• Law of Russian Federation. (2007). About Mutual Insurance. No. 286-FZ. Retrieved from: http://www.consultant.ru/document/cons_doc_LAW_72848/

  • Logvinova, I. (2010). Mutual insurance as a method of creating of insurance products in the Russian economy. Moscow Financial and Industrial Academy.

    Google Scholar 

  • Logvinova, I. (2014). Mutual insurance in Russia: Peculiarities of evolution (p. 176). Finance and Statistic.

    Google Scholar 

  • Lupova-Henry, E., Blili, S., & Dal Zotto, C. (2021). Clusters as institutional entrepreneurs: Lessons from Russia. Journal of Innovation and Entrepreneurship, 10(1), 1–27.

    Article  Google Scholar 

  • Murgai, R., Winters, P., Sadoulet, E., & De Janvry, A. (2002). Localized and incomplete mutual insurance. Journal of Development Economics, 67(2), 245–274.

    Article  Google Scholar 

  • Odierno, H. S. (2013). Faith-Based risk-sharing structures. Takaful and mutual insurance: Alternative approaches to managing risks (pp. 53–66). International Bank for Reconstruction and Development.

    Google Scholar 

  • Raizberg, B., Lozovsky, L., & Starodubtseva, E. (2019). Modern dictionary of economics. Infra-M.

    Google Scholar 

  • Rubin, Y., Alekseeva, E., Lednev, M., & Mozhzhukhin, D. (2017). Entrepreneurial education: The way of rooting in university segment of Russian education. Journal of Modern Competition, 12(61), 30–354.

    Google Scholar 

  • Rubin, Y., Lednev, M., & Mozhzhukhin, D. (2018). entrepreneurship education in action: a matrix of competencies for a bachelor’s degree program. Annals of entrepreneurship education and pedagogy (pp. 187–202). Association with the United States Association for Small Business and Entrepreneurship (USASBE).

    Google Scholar 

  • Safuanov, R., Kashipova, E., & Riabchikov, A. (2009). About several directions of economic analysis and estimation of effectiveness of activity of mutual insurance societies. Insurance Business, 7, 60–65.

    Google Scholar 

  • Tikhomirov, N., Tikhomirova, T., Khamitov, E., & Ponomarev, V. (2017). Models of assessment of the influence of insurance assets securitization on stability of mutual insurance societies. European Research Studies Journal, XX(2B), 321–333.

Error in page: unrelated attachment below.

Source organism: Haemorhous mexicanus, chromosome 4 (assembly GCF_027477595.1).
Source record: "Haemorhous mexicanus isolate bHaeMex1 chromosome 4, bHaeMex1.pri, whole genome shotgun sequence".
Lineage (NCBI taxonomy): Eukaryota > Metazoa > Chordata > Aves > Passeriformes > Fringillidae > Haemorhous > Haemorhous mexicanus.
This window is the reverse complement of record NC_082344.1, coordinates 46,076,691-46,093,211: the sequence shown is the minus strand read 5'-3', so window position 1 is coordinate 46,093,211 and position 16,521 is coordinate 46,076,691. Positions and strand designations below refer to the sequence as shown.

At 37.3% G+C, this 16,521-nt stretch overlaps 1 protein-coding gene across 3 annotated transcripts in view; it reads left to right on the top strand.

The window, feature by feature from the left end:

Article  Google Scholar 

  • Ujunwa, A., & Modebe, N. J. (2011). Repositioning insurance industry for operational efficiency: The nigerian case. Journal of Applied Finance and Banking, 1(3), 15–32.

    Google Scholar 

  • Verezubova, T. (2015). Financial strategy of insurance companies. Polish Journal of Management Studies, 11, 179–187.

    Google Scholar 

  • Vobly, K. (1993). Fundamentals of insurance economics. Moscow

  • Yuldashev, R. (2009). Essays on insurance theory: Retrospective analysis of development. Ankil.

    Google Scholar 

  • Yuldashev, R., & Tzvetkova, L. (2011). Practice of development of the insurance market. Ankil.

    Google Scholar 

Download references

Acknowledgements

Not applicable.

Funding

This research did not receive any specific grant from funding agencies in the public, commercial, or not-for-profit sectors.

Author information

Authors and Affiliations

Authors

Contributions

ILL contributed equally to the experimentation. YBR wrote and edited the article. MVL designed and conducted the experiment. DPM studied scientific literature about the topic. All authors read and approved the final manuscript.

Corresponding author

Correspondence to Irina L. Logvinova.

Ethics declarations

Competing interests

The authors declare that they have no competing interests.

Additional information

Publisher's Note

Springer Nature remains neutral with regard to jurisdictional claims in published maps and institutional affiliations.

Rights and permissions

Open Access This article is licensed under a Creative Commons Attribution 4.0 International License, which permits use, sharing, adaptation, distribution and reproduction in any medium or format, as long as you give appropriate credit to the original author(s) and the source, provide a link to the Creative Commons licence, and indicate if changes were made. The images or other third party material in this article are included in the article's Creative Commons licence, unless indicated otherwise in a credit line to the material. If material is not included in the article's Creative Commons licence and your intended use is not permitted by statutory regulation or exceeds the permitted use, you will need to obtain permission directly from the copyright holder. To view a copy of this licence, visit http://creativecommons.org/licenses/by/4.0/.

Reprints and Permissions

About this article

Verify currency and authenticity via CrossMark

Cite this article

Logvinova, I.L., Rubin, Y.B., Lednev, M.V. et al. Mutual insurance in the entrepreneurial landscape. J Innov Entrep 11, 35 (2022). https://doi.org/10.1186/s13731-022-00223-6

Download citation

  • Received:

  • Accepted:

  • Published:

  • DOI: https://doi.org/10.1186/s13731-022-00223-6

Keywords

  • Entrepreneurship
  • Features and functions of entrepreneurship
  • Mutual insurance
  • Mutual insurance organization
  • Members of mutual insurance organization